Gujaareh is, according to Jemisin, somewhat based on Ancient Egypt. But the resemblance is more in spirit than in substance, and it doesn’t look anything like most of the pop-culture versions of Egypt that have entered our collective consciousness. There are no pyramids in the distance, and the gods aren’t stand-ins for Isis or Ra. Even the astronomy is different—there are two moons in the sky. Toto, I don’t think we’re in Cairo anymore.

Jemisin doesn’t spend a lot of time explaining the workings of her new society, though. The Killing Moon gives us magic and death and a mysterious threat all in the first few pages, and it rarely slows down from there on out. I had a hard time picturing the setting and the characters vividly at first, and not because there was a lack of description. I had to examine my expectations, built up from years of reading other books and just living in the world I live in. As with a real city, it took me a few trips to Gujaareh before I stopped feeling like a clueless tourist.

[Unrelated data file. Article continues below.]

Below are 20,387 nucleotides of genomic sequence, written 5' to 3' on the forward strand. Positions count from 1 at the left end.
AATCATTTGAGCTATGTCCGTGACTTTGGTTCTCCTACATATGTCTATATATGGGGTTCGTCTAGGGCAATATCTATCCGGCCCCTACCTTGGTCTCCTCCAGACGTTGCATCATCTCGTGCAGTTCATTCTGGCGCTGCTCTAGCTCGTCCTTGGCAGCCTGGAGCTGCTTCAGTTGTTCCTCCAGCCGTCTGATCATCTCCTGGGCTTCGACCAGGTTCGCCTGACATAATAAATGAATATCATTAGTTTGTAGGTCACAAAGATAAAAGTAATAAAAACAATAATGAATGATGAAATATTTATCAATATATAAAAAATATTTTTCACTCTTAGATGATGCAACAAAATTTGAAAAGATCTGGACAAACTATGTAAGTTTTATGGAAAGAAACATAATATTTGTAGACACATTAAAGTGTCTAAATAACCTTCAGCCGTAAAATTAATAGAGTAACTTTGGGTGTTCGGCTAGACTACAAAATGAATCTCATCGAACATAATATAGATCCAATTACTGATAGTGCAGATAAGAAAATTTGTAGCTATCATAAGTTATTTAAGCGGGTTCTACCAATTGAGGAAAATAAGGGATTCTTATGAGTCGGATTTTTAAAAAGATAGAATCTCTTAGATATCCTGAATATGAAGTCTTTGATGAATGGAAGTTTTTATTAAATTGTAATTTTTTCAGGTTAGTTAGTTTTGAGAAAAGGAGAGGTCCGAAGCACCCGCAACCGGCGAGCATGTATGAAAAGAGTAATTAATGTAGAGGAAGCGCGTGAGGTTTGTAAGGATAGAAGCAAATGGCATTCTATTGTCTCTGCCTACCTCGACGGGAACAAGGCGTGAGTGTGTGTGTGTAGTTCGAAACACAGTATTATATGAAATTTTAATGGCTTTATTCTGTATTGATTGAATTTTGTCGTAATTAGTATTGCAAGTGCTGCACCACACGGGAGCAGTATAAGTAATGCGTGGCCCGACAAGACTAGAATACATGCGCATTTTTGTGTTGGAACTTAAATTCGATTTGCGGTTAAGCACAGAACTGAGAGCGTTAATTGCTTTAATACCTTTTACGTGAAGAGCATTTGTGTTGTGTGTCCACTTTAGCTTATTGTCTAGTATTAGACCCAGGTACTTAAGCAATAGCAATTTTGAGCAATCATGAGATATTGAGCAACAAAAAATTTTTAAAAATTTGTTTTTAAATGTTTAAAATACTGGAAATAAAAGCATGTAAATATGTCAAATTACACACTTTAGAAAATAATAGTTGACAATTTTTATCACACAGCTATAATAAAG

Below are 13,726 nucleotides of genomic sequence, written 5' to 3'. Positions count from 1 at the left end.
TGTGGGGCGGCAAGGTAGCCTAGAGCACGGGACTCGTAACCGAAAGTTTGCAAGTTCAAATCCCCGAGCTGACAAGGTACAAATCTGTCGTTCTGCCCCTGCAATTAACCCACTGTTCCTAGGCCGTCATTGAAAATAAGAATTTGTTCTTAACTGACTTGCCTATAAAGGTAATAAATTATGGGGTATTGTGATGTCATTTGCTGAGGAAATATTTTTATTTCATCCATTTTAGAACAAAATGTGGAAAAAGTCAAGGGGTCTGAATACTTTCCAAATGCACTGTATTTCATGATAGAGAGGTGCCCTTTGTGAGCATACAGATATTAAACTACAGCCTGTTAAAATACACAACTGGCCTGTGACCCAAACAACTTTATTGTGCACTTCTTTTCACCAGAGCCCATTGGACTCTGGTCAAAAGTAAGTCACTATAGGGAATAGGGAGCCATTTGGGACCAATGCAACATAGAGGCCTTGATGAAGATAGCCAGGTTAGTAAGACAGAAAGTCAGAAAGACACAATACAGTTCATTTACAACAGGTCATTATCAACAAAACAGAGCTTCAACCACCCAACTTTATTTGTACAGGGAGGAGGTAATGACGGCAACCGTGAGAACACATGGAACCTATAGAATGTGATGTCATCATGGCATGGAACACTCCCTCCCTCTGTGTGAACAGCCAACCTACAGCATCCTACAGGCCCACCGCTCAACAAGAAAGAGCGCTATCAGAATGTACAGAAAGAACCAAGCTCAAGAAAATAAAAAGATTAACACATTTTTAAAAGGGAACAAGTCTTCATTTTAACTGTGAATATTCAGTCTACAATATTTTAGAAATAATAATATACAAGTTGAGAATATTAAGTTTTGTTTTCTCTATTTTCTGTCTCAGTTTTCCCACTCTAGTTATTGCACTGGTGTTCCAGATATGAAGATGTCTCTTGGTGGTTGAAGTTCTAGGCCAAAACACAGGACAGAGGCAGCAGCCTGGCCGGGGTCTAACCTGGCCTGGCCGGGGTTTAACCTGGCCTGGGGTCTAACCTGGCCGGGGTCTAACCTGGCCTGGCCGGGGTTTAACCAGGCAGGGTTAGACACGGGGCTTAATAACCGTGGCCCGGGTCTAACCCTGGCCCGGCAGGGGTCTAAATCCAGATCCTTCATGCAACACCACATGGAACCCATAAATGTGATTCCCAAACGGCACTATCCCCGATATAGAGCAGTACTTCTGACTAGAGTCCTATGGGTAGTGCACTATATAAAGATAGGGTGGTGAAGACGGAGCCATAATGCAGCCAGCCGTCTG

Here’s a good example: in Gujaareh, social standing is determined by a complex interplay of circumstances. People are born into social castes—nobles, military, merchants, farmers, artisans, and servants. The city is a trade center and fairly racially diverse, but the upper classes tend to have darker skin. One of the viewpoint characters, Ehiru, is a member of the priesthood and therefore casteless, but his dark coloring is a hint towards his origins. Another viewpoint character, Sunandi, was born into poverty but adopted by a rich man. Given that, I pictured Sunandi as light-skinned for the first part of the book. Then I realized Sunandi is pretty explicitly described as being dark. She isn’t actually from Gujaareh; she’s from its sometime-conqueror Kisua. Kisua is further off the beaten paths of trade, so its citizens are more racially homogeneous.